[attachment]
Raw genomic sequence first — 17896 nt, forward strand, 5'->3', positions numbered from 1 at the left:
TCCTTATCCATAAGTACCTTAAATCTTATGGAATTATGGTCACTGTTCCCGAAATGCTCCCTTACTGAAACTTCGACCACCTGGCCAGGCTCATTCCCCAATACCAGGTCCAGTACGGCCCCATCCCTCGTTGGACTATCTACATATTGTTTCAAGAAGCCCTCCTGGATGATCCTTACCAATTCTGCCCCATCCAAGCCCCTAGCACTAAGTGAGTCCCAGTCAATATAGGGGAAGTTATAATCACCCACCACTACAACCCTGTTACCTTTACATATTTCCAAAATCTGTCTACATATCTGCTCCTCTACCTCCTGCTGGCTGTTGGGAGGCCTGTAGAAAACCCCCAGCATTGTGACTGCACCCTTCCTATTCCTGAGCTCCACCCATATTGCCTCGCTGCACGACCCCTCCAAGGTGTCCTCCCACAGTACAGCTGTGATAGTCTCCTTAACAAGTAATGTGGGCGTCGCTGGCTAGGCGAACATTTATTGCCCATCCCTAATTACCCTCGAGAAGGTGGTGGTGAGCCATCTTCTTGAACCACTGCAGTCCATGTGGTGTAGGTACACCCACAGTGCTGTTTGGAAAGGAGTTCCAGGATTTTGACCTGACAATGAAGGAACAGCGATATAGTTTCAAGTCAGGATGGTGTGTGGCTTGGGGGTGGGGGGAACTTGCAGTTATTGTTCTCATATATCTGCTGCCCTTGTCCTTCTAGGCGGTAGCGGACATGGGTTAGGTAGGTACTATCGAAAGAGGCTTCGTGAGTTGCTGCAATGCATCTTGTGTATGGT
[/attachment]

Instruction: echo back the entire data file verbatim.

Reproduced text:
Raw genomic sequence first — 17896 nt, forward strand, 5'->3', positions numbered from 1 at the left:
TCCTTATCCATAAGTACCTTAAATCTTATGGAATTATGGTCACTGTTCCCGAAATGCTCCCTTACTGAAACTTCGACCACCTGGCCAGGCTCATTCCCCAATACCAGGTCCAGTACGGCCCCATCCCTCGTTGGACTATCTACATATTGTTTCAAGAAGCCCTCCTGGATGATCCTTACCAATTCTGCCCCATCCAAGCCCCTAGCACTAAGTGAGTCCCAGTCAATATAGGGGAAGTTATAATCACCCACCACTACAACCCTGTTACCTTTACATATTTCCAAAATCTGTCTACATATCTGCTCCTCTACCTCCTGCTGGCTGTTGGGAGGCCTGTAGAAAACCCCCAGCATTGTGACTGCACCCTTCCTATTCCTGAGCTCCACCCATATTGCCTCGCTGCACGACCCCTCCAAGGTGTCCTCCCACAGTACAGCTGTGATAGTCTCCTTAACAAGTAATGTGGGCGTCGCTGGCTAGGCGAACATTTATTGCCCATCCCTAATTACCCTCGAGAAGGTGGTGGTGAGCCATCTTCTTGAACCACTGCAGTCCATGTGGTGTAGGTACACCCACAGTGCTGTTTGGAAAGGAGTTCCAGGATTTTGACCTGACAATGAAGGAACAGCGATATAGTTTCAAGTCAGGATGGTGTGTGGCTTGGGGGTGGGGGGAACTTGCAGTTATTGTTCTCATATATCTGCTGCCCTTGTCCTTCTAGGCGGTAGCGGACATGGGTTAGGTAGGTACTATCGAAAGAGGCTTCGTGAGTTGCTGCAATGCATCTTGTGTATGGT